On September 2, 1945, the very first President of the country, Ho Chi Minh, announced the birth of the Democratic Republic of Vietnam to the Vietnamese people and the rest of the world. “All men are born equal: the Creator has given us inviolable rights, life, liberty, and happiness!” the proclamation declared, paraphrasing the United States Declaration of Independence. A big crowd gathered in Hanoi's Ba Dinh Square and cheered President Ho Chi Minh as Vietnam officially became its own country after the French colonial rule for about a hundred years as well as the control of Japan.
It was in 1858, when Vietnam became a French territory. In 1897, France formed the Federation of Indochina, which separated Vietnam into distinct governing regions. This was true until World War II, when Japan staged a coup. On August 15, 1945, as Japan surrendered, a Vietnamese national independence coalition started an insurgency which has been in the works for a long time. People's Revolutionary Committees took up administrative posts across the countryside, while the Japanese stood by and the Vietnamese grabbed control of the city.
In many locations across the world, National Day festivities are generally organized in a formal way in Vietnam embassies. Diplomatic representatives from neighbouring nations are also asked to join the event in order to strengthen connections between the two countries. On this day, the Vietnamese government gets numerous congratulations from foreign governments.
Workers, office workers, and students are all off on this day because it is a national holiday. Some businesses also organize group excursions for their employees. Swimming, sailing, and boat racing festivals are all popular activities on this day, and they are conducted all around the world. These events draw a large number of people. Families, shops, and shopping centers all throughout Vietnam fly the crimson flag with a yellow star to commemorate National Day. Flags and banners abound throughout the streets. Some individuals also conduct gatherings in major cities' downtown areas.
Because of the COVID-19 pandemic, the 2020 celebration was broadcasted live on Vietnam’s Television Channel 1. A special arts programme entitled ‘Loi The Doc Lap’ (Oath of Independence) was staged. Reports, stories shared by historical witnesses, songs, and dances were featured in the program, which span the period from the 1990s, when Vietnamese people were subjected to harsh colonial rule, to President Ho Chi Minh's quest for national salvation, and the Vietnamese people's struggle for national independence.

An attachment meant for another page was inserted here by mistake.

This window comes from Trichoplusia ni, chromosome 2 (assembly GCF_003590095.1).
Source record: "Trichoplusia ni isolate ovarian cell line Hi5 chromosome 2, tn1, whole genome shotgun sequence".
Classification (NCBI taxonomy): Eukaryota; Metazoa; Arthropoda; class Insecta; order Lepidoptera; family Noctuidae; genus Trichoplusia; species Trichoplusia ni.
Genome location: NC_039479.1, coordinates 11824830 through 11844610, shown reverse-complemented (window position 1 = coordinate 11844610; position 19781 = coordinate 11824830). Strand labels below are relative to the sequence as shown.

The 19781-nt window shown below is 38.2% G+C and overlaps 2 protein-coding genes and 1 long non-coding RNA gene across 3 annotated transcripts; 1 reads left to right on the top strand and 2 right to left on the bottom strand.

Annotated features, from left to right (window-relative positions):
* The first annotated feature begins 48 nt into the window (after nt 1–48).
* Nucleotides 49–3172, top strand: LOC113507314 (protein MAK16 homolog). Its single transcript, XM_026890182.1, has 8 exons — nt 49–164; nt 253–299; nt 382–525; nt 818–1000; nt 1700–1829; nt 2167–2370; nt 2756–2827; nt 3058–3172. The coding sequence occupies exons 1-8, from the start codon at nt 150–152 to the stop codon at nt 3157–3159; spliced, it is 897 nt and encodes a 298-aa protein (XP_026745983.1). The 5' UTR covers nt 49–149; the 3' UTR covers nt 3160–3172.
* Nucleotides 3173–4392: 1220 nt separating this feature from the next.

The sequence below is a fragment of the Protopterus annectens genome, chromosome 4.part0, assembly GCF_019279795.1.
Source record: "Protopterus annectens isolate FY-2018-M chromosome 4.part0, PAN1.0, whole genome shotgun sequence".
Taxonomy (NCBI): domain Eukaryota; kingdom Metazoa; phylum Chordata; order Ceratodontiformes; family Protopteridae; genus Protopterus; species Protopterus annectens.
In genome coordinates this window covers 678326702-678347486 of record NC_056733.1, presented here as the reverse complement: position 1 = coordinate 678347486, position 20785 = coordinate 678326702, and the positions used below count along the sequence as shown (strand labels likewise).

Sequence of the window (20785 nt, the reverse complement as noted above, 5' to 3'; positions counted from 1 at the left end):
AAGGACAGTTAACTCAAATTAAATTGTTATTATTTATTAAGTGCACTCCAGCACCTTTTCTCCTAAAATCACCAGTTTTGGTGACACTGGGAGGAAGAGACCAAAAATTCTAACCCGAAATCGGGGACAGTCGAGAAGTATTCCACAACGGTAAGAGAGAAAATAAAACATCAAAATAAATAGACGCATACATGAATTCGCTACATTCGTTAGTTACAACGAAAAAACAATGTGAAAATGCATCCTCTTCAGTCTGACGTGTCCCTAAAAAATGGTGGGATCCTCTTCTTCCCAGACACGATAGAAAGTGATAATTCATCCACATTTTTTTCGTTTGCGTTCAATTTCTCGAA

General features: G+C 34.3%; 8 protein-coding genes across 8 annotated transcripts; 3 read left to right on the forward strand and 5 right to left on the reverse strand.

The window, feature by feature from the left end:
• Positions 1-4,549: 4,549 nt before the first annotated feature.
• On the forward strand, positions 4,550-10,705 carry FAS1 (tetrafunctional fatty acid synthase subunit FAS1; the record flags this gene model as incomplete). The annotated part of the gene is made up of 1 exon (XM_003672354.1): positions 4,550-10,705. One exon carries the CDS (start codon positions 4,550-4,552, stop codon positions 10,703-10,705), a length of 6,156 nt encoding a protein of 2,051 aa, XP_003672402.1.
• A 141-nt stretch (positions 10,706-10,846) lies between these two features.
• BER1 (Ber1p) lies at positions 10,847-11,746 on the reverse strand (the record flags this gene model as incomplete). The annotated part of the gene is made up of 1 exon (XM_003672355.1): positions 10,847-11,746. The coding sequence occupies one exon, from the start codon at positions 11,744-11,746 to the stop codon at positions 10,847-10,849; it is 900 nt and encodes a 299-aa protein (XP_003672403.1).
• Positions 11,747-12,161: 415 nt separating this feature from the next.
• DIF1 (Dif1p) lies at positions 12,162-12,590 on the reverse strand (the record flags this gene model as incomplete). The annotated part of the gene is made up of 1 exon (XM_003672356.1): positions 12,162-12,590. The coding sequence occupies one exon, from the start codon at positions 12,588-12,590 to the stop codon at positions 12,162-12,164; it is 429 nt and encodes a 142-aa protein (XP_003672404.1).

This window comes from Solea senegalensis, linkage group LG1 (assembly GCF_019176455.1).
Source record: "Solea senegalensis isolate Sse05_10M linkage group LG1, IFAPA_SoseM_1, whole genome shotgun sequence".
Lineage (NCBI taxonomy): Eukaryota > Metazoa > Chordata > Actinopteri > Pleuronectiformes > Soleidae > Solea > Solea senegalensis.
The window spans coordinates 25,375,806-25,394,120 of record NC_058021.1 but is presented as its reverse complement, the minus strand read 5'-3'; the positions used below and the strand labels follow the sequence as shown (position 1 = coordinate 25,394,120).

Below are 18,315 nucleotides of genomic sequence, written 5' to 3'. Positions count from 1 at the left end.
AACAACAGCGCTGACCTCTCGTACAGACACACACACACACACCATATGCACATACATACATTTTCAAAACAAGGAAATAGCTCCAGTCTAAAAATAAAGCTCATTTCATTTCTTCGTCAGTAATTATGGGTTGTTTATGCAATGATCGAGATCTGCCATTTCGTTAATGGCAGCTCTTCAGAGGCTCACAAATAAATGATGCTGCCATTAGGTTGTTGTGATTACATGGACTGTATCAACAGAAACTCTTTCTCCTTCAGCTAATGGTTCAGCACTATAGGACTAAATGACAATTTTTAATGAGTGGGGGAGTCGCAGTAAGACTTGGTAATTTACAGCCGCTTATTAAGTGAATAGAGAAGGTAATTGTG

The presence of His Excellency the Ambassador of the Socialist Republic of Vietnam to Canada, Pham Cao Phong, added to the significance of the Toronto event in 2020, which had a restricted turnout due to COVID-19. Professor Nguyen Dai Trang, an internationally known scholar and specialist on Ho Chi Minh's life and the history of Vietnam, delivered the keynote address at the event. A PowerPoint presentation of a virtual museum named "Ho Chi Minh Arts Online," produced by members of the Canada Vietnam Friendship Society, was shown at the event. The online museum was created to promote essays, poetry, historic pictures, and artwork about President Ho Chi Minh's life and legacy to the globe.
This year, the same society organized a virtual celebration of the 76th anniversary of the August Revolution and Vietnam’s National Day last August 22, 2021. The program included a speech from His Excellency, Pham Cao Phong, Ambassador of the Socialist Republic of Vietnam to Canada and a presentation by Professor Dr. Pham Quang Minh, Vietnam University of Social Sciences and Humanities and Vice-President of Vietnam Canada Friendship Association on the topic “No one left behind: Socialism in the fight against COVID-19.” The virtual celebration was also graced by musical performances.
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